However, the point of being mentored is not to do what I want to do – or know what I want to do – but to be and know who I want to be. Being is the real goal. When I am being who I want to be, the doing will naturally come out of it.

Mission and Vision

I am starting to figure out my mission – what I am here in this job to do and what I am here on earth to do. However, I am learning that vision is essential as well. Who do I want to be? How does my futuristic vision for myself determine what my purpose and mission are? Since my vision for myself involves being a thought leader, my mission must involve teaching or leading, for example. Who I want to be must match what I want to do.

“I Want To Be Someone Who __”

After my meeting about the topic of ‘respect’ I focused on my homework, which was to fill in the blank “I want to be someone who ___.” This naturally started with “I want to be someone who is respectful.” After this, I wrote: 

  • “I want to be someone who enables people to achieve success.”
  • “I want to be someone who enables strategic thinking in teams and in individuals.”
  • “I want to be someone who achieves success with balance.” 

This is when I thought about the idea of blogging my experiences with being mentored. I was already writing down my thoughts and working out this vision for myself, but if I were to share it, others might gain from it. In my next meeting with my mentor, I brought up the idea. In these past few entries I am now writing out what I have learned over the past month or so, plan to write moving forward.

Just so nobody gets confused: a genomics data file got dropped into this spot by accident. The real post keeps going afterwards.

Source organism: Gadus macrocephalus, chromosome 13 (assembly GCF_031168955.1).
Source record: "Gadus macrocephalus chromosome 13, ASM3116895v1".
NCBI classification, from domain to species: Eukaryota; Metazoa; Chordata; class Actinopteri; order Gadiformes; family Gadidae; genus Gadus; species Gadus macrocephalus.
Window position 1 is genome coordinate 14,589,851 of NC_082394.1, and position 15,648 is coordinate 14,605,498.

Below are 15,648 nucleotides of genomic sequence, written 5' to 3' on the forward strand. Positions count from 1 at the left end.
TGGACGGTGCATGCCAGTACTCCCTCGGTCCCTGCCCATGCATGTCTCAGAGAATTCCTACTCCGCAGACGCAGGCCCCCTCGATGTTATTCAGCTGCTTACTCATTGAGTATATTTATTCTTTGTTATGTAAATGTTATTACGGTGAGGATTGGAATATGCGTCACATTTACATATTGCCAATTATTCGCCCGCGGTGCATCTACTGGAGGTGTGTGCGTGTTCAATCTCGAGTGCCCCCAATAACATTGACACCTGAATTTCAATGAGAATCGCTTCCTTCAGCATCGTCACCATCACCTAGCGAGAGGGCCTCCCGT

A Vision for Myself

My homework for the two weeks after I met with my mentor was to write, draw, envision who I want to be. I don’t think I knew exactly what I was doing, but I started to write. I came up with words such as ‘eloquent,’ ‘better-dressed,’ ‘better presentations,’ and ‘time management.’ I also read some articles on professional development and the articles mentioned a lot of what not to do: complain/whine, gossip/talk about others, etc. This was a good start. 

In my meeting with my mentor, I was asked lots of questions. Why do I want to be more eloquent? How am I now that doesn’t match that? What can I do to be more eloquent? He asked many questions to help guide me to find answers for myself, but did not tell me his opinions. As a coach, he did not tell me what to do, how to be, or even ideas of how I can develop professionally. He asked me and helped me find out on my own what it means to me. 

My list of characteristics still focused on the details and on what to ‘do’. However, I still need to get to the ‘be’. I told a story of what happened to me that week. I gave a presentation for a group of professionals in another department. They reacted with skepticism to the presentation. I felt I hadn’t done as well with the presentation as I had hoped, especially when the reaction was a negative one. I knew that the topic (in the field of technology) was what the group didn’t entirely accept, but I couldn’t help feeling that they didn’t completely accept me or trust my expertise.